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  Call Number (down) NC @ ehyde3 @ Serial 2117  
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Author Aubrecht, C.; Elvidge, C. D.; Ziskin, D.; Longcore, T.; Rich, C. url  openurl
  Title 'When the lights stay on' – A novel approach to assessing human impact on the environment. Earth. Type Journal Article
  Year 2008 Publication Earthzine Abbreviated Journal  
  Volume Issue Pages  
  Keywords Ecology  
  Abstract A consequence of the explosive expansion of human civilization has been the global loss of biodiversity and changes to life-sustaining geophysical processes of Earth. The footprint of human occupation is uniquely visible from space in the form of artificial night lighting – ranging from the burning of the rainforest to massive offshore fisheries to omnipresent lights of cities, towns, and villages. This article describes a novel approach to assessing global human impact using satellite observed nighttime lights. The results provide reef managers and governments a first-pass screening tool for reef conservation projects. Sites requiring restoration and precautionary actions can be identified and assessed further in more focused investigations. We hope to create a mental picture for others to see and encourage participation in maintaining and restoring the natural world.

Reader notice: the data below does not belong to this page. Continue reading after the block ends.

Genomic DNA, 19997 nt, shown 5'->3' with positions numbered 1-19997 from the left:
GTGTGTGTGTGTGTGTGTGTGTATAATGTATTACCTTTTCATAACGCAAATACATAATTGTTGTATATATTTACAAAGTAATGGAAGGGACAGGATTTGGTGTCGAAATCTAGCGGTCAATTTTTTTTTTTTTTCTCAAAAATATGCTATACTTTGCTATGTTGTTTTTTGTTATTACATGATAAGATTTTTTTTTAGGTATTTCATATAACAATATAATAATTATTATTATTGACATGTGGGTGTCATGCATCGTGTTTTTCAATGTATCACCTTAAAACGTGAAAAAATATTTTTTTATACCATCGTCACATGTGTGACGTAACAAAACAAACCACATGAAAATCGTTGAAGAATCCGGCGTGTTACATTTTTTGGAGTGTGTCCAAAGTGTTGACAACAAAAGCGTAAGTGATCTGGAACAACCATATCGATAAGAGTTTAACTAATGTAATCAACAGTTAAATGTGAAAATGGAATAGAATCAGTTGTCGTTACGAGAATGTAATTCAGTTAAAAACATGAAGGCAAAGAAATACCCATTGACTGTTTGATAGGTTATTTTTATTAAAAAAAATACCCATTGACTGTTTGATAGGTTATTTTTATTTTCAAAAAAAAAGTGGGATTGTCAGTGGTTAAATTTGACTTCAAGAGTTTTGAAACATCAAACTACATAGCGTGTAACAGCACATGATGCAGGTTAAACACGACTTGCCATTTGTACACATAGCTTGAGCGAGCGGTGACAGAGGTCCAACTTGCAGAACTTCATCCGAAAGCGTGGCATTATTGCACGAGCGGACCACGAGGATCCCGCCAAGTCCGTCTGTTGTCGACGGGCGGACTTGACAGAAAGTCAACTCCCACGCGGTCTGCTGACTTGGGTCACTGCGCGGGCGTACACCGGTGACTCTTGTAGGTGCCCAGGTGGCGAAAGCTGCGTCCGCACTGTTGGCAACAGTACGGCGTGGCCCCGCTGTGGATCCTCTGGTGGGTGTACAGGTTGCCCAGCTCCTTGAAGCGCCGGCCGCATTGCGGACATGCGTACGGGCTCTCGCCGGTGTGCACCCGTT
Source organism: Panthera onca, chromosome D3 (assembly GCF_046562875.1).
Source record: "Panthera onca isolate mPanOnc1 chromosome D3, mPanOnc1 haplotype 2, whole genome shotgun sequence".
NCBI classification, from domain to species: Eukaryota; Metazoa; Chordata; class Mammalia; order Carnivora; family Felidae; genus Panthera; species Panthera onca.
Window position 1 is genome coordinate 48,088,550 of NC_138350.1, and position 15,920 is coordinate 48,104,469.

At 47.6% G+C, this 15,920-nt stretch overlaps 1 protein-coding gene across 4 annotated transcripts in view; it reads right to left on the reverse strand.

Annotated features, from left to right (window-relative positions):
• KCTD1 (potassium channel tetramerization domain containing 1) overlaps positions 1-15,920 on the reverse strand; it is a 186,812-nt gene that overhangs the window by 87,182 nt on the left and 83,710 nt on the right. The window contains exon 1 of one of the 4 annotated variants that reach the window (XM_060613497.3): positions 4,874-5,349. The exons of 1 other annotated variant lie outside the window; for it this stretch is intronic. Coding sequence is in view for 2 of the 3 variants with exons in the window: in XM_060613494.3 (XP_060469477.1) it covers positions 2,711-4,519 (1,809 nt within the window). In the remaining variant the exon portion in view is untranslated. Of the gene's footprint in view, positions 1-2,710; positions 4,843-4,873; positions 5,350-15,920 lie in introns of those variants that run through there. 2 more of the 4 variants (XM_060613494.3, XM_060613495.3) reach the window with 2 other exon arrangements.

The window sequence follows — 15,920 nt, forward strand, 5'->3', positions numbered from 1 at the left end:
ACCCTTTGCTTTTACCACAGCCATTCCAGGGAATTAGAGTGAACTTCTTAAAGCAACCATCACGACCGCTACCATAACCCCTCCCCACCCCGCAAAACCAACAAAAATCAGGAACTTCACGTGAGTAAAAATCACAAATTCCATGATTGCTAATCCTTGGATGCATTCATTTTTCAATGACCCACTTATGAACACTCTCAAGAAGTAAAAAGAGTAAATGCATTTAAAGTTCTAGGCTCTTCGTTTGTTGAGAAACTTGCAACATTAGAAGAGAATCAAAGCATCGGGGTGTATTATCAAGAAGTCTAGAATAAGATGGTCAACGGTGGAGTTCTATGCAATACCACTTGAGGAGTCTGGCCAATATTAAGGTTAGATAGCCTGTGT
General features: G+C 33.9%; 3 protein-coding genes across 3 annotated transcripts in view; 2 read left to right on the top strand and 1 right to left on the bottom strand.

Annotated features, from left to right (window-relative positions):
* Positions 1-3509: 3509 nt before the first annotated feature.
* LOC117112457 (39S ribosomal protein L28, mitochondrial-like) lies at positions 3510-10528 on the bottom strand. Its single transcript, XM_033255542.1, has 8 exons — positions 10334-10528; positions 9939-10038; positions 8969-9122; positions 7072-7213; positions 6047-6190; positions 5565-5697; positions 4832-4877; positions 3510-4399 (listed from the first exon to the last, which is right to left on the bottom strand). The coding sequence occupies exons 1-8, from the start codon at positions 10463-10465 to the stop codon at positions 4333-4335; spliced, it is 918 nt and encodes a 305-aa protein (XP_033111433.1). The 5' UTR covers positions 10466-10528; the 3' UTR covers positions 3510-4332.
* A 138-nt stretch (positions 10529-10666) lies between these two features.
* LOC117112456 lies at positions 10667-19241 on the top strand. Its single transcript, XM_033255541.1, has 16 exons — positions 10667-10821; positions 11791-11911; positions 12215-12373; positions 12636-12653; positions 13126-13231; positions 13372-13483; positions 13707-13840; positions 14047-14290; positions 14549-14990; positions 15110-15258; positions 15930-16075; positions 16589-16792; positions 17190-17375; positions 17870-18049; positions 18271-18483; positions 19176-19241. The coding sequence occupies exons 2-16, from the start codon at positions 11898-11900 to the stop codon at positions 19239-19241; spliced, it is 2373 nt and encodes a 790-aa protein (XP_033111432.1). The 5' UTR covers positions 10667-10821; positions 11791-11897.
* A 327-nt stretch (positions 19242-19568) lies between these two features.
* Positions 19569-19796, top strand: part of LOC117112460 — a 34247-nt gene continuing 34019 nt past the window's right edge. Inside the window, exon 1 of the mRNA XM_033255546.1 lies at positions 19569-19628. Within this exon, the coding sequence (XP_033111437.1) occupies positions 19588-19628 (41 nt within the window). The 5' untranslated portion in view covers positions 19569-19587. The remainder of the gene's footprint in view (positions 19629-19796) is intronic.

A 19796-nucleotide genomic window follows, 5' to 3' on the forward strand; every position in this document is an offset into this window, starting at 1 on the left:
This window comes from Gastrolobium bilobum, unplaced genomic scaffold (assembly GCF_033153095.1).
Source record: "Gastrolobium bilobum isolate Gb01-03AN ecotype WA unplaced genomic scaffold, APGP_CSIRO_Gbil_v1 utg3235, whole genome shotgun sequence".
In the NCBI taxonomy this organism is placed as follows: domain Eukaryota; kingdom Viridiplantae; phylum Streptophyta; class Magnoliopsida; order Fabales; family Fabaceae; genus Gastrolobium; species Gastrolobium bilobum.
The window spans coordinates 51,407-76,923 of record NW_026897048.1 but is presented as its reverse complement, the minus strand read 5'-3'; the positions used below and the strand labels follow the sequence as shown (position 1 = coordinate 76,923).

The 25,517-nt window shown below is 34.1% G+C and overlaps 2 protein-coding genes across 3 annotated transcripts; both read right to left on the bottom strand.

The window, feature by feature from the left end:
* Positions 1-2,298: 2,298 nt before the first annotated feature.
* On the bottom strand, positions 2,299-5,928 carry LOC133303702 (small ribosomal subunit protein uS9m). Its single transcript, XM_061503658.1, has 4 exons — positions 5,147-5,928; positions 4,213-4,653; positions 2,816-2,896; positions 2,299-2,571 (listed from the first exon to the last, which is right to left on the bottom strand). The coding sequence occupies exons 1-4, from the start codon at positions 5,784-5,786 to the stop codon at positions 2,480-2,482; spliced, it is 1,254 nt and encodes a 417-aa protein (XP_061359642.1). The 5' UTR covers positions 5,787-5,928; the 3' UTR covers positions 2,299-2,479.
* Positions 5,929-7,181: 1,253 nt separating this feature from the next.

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  Call Number (down) LoNNe @ schroer @ Serial 569  
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Author Aubrecht, C.; Jaiteh, M.; Sherbinin, A.De.; Longcore, T. openurl 
  Title Monitoring impact of urban settlements on nearby protected areas from space. Type Journal Article
  Year 2010 Publication Geophysical Research Abstracts Abbreviated Journal  
  Volume 12 Issue Pages 12758-12758  
  Keywords Remote Sensing  
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  Call Number (down) LoNNe @ schroer @ Serial 570  
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Author Bellia, L.; Seraceni, M. url  doi
openurl 
  Title A proposal for a simplified model to evaluate the circadian effects of light sources Type Journal Article
  Year 2014 Publication Lighting Research and Technology Abbreviated Journal Lighting Research and Technology  
  Volume 46 Issue 5 Pages 493-505  
  Keywords Lighting  
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  ISSN 1477-1535 ISBN Medium  
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  Notes Approved no  
  Call Number (down) LoNNe @ schroer @ Serial 571